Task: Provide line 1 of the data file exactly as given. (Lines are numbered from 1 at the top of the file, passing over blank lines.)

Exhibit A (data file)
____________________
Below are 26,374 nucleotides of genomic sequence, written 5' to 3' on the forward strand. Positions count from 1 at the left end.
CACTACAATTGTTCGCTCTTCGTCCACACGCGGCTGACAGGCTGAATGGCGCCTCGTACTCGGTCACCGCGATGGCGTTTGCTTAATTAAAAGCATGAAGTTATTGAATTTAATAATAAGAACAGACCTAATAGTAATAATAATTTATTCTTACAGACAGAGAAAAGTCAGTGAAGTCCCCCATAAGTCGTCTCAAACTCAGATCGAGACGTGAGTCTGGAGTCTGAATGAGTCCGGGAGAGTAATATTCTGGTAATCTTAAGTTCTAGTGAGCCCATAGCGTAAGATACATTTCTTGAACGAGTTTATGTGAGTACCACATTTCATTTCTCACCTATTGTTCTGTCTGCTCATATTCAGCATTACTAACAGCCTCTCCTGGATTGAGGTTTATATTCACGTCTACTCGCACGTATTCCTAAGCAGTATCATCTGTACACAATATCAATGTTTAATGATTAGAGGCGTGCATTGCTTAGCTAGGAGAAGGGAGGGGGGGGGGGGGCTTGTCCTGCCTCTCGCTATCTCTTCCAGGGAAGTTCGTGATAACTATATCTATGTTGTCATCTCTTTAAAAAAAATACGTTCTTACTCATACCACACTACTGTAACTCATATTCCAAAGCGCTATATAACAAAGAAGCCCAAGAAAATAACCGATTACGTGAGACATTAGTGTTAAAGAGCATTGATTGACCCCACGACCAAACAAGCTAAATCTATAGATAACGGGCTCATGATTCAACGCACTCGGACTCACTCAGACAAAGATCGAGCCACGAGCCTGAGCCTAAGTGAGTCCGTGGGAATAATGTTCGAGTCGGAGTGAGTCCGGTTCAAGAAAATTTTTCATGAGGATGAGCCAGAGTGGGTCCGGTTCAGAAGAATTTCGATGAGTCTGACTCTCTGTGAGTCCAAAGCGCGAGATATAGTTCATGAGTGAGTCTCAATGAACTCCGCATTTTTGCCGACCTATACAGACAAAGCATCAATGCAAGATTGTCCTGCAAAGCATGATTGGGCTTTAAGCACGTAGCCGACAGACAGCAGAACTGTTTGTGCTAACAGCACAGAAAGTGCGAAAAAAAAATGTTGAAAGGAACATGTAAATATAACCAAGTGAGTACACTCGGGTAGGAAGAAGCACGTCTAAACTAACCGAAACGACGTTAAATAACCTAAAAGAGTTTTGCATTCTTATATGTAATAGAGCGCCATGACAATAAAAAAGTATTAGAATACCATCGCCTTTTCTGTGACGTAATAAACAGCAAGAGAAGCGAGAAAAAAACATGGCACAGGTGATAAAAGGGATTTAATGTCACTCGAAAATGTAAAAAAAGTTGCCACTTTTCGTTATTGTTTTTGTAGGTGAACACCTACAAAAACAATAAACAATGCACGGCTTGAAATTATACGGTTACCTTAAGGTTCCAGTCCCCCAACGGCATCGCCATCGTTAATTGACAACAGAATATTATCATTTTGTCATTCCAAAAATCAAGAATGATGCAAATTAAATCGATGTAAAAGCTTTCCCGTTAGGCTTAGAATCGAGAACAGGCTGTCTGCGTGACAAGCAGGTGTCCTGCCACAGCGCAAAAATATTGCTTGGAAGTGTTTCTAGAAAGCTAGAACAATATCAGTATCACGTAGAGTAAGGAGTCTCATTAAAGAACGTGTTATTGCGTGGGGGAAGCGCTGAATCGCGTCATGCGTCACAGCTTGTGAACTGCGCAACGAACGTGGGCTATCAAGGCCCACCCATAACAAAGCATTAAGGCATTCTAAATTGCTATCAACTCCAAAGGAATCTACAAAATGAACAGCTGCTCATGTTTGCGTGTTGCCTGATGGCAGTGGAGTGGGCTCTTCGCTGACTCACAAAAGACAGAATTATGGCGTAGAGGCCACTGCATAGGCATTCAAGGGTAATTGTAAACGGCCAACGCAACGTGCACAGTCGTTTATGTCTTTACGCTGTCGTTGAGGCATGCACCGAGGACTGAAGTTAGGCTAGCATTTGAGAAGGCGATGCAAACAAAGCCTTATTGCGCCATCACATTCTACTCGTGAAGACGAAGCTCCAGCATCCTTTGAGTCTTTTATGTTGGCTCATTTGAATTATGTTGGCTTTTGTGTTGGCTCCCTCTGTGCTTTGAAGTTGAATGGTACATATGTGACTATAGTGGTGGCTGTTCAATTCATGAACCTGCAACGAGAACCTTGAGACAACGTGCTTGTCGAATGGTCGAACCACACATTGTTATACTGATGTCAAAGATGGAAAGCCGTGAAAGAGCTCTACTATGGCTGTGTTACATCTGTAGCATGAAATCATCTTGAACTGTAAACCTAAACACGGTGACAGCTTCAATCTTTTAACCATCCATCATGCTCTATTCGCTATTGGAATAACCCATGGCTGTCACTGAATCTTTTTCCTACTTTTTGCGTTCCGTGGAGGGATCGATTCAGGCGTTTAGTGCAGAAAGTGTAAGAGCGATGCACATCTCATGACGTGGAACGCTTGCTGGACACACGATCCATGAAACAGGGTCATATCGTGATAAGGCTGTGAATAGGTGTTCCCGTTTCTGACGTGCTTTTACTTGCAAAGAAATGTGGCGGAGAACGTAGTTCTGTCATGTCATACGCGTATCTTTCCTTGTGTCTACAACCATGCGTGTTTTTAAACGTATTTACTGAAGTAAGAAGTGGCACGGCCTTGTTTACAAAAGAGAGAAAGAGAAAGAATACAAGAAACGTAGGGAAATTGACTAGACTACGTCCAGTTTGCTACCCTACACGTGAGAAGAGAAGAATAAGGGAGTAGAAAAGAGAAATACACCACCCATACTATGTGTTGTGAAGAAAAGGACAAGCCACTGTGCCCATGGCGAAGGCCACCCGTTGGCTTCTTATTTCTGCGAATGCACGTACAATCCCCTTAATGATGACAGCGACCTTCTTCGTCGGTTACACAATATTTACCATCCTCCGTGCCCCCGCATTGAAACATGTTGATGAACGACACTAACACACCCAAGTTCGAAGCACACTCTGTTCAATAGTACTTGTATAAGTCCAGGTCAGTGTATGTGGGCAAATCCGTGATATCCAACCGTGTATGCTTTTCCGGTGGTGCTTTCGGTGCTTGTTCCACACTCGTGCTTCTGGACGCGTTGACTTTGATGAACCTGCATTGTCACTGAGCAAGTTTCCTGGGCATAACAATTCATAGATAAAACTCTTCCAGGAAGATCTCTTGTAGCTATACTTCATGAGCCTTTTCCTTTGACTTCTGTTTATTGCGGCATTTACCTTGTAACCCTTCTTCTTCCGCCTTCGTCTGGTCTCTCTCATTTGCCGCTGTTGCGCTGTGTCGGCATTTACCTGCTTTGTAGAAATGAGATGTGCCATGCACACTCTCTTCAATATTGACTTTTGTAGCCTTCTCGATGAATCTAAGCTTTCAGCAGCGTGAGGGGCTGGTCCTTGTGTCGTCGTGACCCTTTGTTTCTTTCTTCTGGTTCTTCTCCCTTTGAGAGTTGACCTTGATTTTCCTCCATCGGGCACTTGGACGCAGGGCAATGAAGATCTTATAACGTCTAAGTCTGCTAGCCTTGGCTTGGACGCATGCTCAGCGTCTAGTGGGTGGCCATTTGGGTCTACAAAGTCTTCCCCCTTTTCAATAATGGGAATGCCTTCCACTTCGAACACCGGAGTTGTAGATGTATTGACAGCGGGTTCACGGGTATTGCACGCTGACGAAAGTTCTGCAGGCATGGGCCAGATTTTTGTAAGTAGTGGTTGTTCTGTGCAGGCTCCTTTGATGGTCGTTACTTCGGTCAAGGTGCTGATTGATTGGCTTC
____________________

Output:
Below are 26,374 nucleotides of genomic sequence, written 5' to 3' on the forward strand. Positions count from 1 at the left end.